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Ask anyone who’s applied for a mortgage or a refinance and they’ll tell you one of the biggest hurdles is gathering all the paperwork. Lenders want detailed information on your financial past and present to help them to predict your financial future.

Before making what’s likely to be the biggest purchase of your life, here’s what you should collect now before you apply for a mortgage.

Proof of income

A lender wants to know that you’ll be able to repay the loan. At minimum you’ll need to show proof of steady income and provide last year’s W-2 form, your most recent pay stub, and your tax returns from the past year, says Jim Burrington, a loan officer for Grande Financial in Maumee, Ohio.

Depending on your income history and the size of the loan, you may also have to show additional paperwork.

“Occasionally one item triggers the need for additional items,” says Burrington.

For example, getting a mortgage when you’re self-employed often requires even more documentation, like profit and loss statements from your business or 1099 forms if you work on a contract basis.

Earnings outside of a 9-to-5

If you make money from other sources, you’ll need to provide detailed information about that, too. For example, someone who receives child support or alimony will likely have to provide a copy of the divorce decree. If you earn rental income from investment properties, you may be asked to provide a copy of the lease agreement.

Compensation outside of a paycheck may also be considered. According to a 2017 report from the National Association of Realtors [PDF], millennials have made up the largest percentage of homebuyers for the past four years.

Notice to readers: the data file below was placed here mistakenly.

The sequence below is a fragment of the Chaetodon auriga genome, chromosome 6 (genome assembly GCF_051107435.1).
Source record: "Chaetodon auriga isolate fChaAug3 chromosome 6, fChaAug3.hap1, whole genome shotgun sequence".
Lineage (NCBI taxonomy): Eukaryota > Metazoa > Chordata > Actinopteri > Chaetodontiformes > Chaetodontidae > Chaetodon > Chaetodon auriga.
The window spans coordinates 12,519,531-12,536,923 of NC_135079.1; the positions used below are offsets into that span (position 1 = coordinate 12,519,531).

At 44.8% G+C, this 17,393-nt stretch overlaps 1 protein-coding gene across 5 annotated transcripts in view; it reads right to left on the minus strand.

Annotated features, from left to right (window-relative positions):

“As we’ve been looking at this new wave of homebuyers, we see that their income profile is a little different than what we’ve seen in the past,” says Viral Shah, head of capital markets for Better Mortgage.

According to Shah, the newest generation of homebuyers may have stock options making up a significant part of their employment package, and this should also be taken into account when assessing a potential borrower’s complete financial picture. If this applies to you, it may make sense to have a copy of your employment contract showing how many shares you own and what the vesting schedule is.


You’ll have to put together a complete list of all debts you have, including credit cards, student loans, car loans, alimony and child support payments, along with a breakdown of balances and the minimum monthly payments on each.

No matter how much you’re earning, it can seriously impact your debt-to-income ratio, which is a crucial component to determining your overall credit score. If you’re spending beyond your means, or you have a lot of high-interest debt, you’re less likely to qualify for the lowest rates on a mortgage. Use a debt-to-income ratio calculator to estimate how you might be viewed by lenders. If you have a lot of outstanding debts, it might make sense to pay those down first before applying for a mortgage.


An inventory of assets including bank statements, investment records, retirement accounts, real estate, and auto titles, and any other investments also make up a large part of your financial picture.

The bank wants to be sure you have enough savings to weather any unexpected expenses after you close on the house. They may also want proof that you paid the down payment from your own account and not as a loan from someone else. If you received money towards the down payment as a gift, you may be required to provide documentation that declares it was a gift and not a loan. 

Other paperwork

Depending on the lender, you may have to sign an IRS Form 4506-T, which allows the lender to get a transcript of the tax return from the IRS. In some cases, the lender wants to see that what you declared to them matches exactly what you declared to the IRS. The IRS Form 4506-T serves to verify that all of the data on your W-2, 1099 or 1040 matches what you said on your loan application.

If you had a bankruptcy within the last several years, you may be asked for your bankruptcy discharge papers. In some cases, a bankruptcy can appear on your credit report for up to ten years. Even if you’ve been on sound financial footing since then, a lender will want to see that you’ve settled with your creditors.